Some schools introduce single-sex classes as a strategy to enhance the learning experiences of either girls or boys, depending on the educational climate of the time. Currently, in Britain, a number of schools are using this strategy in an attempt to raise boys’ achievement.
Carolyn Jackson, Lancaster University, conducted a small study at one coeducational, inner-city comprehensive school in the southwest of England. The school has approximately 500-550 students in grades 7-11. Jackson describes the children as mainly white and working-class.
In 1994, this school introduced single-sex mathematics classes primarily to increase the confidence of girls in mathematics. Math was the only subject taught in single-sex classes. Girls responded favorably to these math classes, 80 percent of them claimed to be more confident and wanted to continue in girls-only math classes (although they did not wish their other classes to be girls only) and 65 percent believed that it helped their progress in mathematics.
In girls-only classes, they reported, they were not made fun of for getting something wrong and did not feel embarrassed attempting a problem. Boys, on the other hand, did not like single-sex math classes. They reported they got more punishments in boys-only classes.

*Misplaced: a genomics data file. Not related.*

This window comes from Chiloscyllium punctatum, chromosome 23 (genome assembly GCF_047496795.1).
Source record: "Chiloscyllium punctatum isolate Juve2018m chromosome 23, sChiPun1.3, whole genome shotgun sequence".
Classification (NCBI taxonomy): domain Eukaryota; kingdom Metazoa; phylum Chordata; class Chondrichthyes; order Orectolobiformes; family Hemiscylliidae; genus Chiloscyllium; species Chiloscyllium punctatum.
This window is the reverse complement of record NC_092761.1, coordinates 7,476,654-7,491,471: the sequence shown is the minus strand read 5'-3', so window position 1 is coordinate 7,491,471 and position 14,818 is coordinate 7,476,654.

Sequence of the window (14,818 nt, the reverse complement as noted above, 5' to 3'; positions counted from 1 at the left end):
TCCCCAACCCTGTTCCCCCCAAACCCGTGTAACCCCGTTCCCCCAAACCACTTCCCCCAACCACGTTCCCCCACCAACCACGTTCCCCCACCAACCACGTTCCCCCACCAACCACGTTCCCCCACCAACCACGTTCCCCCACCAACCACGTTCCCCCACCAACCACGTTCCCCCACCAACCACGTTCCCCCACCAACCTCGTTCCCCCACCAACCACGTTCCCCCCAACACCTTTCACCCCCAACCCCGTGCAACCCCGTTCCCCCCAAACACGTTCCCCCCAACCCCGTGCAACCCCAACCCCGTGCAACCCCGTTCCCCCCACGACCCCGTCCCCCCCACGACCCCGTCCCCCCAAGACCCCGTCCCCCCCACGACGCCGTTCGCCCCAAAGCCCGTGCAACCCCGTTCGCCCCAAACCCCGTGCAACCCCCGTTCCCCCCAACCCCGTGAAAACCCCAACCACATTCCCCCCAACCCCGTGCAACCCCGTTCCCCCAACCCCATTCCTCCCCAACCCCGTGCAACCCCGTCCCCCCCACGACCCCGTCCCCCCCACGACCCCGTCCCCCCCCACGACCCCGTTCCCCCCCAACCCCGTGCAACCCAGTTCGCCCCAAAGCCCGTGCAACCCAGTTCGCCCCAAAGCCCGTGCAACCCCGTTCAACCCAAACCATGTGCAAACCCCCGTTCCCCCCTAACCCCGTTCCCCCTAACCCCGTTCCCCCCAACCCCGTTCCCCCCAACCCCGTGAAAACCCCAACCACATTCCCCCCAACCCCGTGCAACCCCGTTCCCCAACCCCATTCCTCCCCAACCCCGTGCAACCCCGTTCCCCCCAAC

In the recent attempt to raise boys’ achievement, single-sex math classes were reintroduced. It was found that single-sex math classes helped girls but not boys. It increased girls’ confidence to deal with the boys when they returned to mixed classes. However, the climate of the boys’ groups was reported to be more competitive and aggressive than in mixed classes. Boys reported there were more fights, noise, cheating and bullying.
Without girls present, boys who were not athletic, vocal or aggressive were bullied. Single-sex classes did not appear to encourage academic focus among the boys. Jackson concludes that curriculum-as-usual single-sex boys’ classes are unlikely to provide benefits for boys. If schools want to provide single-sex classes to benefit boys, she believes a reform agenda is necessary.
“Can Single-Sex Classes in Coeducational Schools Enhance the Learning Experiences of Girls and/or Boys? An Exploration of Pupils’ Perceptions,” British Educational Research Journal, Volume 28, Number 1, February 2002, pp. 37-48.
Published in ERN May/June 2002 Volume 15 Number 5